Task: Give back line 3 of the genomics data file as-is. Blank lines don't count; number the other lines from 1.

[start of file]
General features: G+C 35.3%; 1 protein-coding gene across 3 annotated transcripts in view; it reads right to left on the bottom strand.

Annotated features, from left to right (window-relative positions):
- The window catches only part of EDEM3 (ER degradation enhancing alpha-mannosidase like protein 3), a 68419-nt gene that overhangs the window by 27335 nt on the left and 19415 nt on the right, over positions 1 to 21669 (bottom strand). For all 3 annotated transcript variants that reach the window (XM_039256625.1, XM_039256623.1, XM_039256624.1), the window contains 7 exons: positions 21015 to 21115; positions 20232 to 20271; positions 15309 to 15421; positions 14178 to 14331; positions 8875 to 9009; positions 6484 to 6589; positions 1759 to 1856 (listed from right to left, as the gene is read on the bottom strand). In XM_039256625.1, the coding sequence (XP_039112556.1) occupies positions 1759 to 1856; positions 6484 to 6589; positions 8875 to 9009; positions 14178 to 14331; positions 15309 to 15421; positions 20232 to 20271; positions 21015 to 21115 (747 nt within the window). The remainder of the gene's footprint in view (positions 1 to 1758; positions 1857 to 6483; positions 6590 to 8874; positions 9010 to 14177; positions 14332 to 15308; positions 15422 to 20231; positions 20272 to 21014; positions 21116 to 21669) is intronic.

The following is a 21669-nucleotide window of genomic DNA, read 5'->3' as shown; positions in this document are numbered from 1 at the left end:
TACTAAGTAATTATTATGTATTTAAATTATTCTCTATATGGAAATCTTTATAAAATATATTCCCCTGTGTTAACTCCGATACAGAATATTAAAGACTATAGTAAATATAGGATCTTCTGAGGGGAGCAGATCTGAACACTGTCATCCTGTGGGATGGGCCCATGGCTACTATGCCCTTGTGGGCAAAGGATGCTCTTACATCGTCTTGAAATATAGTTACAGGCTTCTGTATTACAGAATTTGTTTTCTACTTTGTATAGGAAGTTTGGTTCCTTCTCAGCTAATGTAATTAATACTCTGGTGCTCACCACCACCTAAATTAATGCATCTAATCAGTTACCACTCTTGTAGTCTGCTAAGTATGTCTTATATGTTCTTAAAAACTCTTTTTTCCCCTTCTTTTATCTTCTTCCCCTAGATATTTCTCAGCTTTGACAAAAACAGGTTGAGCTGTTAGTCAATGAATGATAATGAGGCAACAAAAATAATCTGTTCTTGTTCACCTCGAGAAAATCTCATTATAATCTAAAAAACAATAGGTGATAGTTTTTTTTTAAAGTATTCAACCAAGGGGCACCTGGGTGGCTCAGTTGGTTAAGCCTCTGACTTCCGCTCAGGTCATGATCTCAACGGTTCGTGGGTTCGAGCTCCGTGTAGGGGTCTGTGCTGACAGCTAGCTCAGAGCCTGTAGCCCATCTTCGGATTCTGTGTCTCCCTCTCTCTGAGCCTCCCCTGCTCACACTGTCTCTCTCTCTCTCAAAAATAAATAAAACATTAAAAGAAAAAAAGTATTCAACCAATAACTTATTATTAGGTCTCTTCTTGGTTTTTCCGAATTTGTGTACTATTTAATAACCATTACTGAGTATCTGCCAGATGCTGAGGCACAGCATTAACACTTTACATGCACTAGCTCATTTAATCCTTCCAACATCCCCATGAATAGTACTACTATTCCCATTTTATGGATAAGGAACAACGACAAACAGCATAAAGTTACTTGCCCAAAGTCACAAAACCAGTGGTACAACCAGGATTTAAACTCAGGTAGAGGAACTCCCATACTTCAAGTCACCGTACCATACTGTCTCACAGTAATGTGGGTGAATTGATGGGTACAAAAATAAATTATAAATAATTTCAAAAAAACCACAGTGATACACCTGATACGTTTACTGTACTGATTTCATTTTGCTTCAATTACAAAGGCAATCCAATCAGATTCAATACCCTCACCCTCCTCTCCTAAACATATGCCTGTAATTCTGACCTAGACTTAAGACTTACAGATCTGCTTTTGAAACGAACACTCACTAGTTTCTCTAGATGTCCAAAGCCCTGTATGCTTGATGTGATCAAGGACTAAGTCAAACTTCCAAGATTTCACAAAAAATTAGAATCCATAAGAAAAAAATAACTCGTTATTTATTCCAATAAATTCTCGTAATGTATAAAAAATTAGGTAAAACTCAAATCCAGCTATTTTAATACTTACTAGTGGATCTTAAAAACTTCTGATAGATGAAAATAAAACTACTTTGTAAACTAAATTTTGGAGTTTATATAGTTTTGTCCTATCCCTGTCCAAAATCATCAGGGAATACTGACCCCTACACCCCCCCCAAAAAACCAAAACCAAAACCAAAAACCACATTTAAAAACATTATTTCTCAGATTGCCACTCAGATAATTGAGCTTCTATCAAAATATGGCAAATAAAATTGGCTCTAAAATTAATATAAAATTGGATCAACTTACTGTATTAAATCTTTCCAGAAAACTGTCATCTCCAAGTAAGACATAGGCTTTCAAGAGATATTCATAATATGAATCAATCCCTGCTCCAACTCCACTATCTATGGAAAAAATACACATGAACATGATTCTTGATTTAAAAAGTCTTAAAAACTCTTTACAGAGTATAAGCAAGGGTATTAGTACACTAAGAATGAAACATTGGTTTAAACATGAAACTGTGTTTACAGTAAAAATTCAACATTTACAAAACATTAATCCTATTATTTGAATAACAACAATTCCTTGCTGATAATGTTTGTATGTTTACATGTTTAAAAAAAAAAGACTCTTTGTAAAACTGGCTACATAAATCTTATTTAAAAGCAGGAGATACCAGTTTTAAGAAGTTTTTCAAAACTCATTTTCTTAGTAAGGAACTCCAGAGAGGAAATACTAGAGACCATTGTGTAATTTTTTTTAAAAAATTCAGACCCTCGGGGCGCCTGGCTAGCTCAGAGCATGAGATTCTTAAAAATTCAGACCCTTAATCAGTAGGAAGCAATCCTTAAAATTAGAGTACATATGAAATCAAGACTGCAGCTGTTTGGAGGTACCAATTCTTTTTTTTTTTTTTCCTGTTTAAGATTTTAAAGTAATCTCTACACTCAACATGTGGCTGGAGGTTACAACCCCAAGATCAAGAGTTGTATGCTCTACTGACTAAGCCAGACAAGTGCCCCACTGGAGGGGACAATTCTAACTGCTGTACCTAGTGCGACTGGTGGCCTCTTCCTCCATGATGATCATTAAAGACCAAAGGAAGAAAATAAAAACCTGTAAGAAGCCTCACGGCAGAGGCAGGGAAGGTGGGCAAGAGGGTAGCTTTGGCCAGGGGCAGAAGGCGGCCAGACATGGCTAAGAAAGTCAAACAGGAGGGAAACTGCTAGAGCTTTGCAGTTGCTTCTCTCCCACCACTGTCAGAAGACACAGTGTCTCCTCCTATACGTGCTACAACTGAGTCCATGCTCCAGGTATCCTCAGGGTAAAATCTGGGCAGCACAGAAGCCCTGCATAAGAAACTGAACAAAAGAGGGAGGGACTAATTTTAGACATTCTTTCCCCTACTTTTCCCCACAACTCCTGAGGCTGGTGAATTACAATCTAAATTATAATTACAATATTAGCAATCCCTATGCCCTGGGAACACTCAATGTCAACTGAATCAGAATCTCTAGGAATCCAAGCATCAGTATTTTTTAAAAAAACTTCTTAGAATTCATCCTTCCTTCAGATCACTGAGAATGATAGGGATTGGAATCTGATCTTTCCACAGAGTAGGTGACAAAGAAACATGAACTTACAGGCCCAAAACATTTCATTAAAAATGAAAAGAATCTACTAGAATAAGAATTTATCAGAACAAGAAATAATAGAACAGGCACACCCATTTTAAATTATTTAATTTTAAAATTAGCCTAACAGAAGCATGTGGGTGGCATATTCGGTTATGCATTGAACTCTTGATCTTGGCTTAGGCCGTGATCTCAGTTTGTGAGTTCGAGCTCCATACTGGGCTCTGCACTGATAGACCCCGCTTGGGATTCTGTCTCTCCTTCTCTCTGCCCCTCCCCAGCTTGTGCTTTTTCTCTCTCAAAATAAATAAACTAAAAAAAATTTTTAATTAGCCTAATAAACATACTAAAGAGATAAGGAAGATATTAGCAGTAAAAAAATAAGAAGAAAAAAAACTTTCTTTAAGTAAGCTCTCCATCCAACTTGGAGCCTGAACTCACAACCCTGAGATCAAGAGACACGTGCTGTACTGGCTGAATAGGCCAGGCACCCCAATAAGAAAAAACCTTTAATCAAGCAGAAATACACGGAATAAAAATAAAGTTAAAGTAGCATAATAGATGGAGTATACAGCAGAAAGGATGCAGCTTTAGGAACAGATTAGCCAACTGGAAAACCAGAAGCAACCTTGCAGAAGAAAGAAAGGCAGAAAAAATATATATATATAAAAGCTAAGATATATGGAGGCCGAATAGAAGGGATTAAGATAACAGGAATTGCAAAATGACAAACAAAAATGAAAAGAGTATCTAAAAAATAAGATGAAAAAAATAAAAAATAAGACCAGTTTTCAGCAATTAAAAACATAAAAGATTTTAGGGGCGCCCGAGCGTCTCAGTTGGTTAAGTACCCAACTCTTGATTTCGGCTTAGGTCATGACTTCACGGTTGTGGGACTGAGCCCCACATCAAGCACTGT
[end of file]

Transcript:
- The window catches only part of EDEM3 (ER degradation enhancing alpha-mannosidase like protein 3), a 68419-nt gene that overhangs the window by 27335 nt on the left and 19415 nt on the right, over positions 1 to 21669 (bottom strand). For all 3 annotated transcript variants that reach the window (XM_039256625.1, XM_039256623.1, XM_039256624.1), the window contains 7 exons: positions 21015 to 21115; positions 20232 to 20271; positions 15309 to 15421; positions 14178 to 14331; positions 8875 to 9009; positions 6484 to 6589; positions 1759 to 1856 (listed from right to left, as the gene is read on the bottom strand). In XM_039256625.1, the coding sequence (XP_039112556.1) occupies positions 1759 to 1856; positions 6484 to 6589; positions 8875 to 9009; positions 14178 to 14331; positions 15309 to 15421; positions 20232 to 20271; positions 21015 to 21115 (747 nt within the window). The remainder of the gene's footprint in view (positions 1 to 1758; positions 1857 to 6483; positions 6590 to 8874; positions 9010 to 14177; positions 14332 to 15308; positions 15422 to 20231; positions 20272 to 21014; positions 21116 to 21669) is intronic.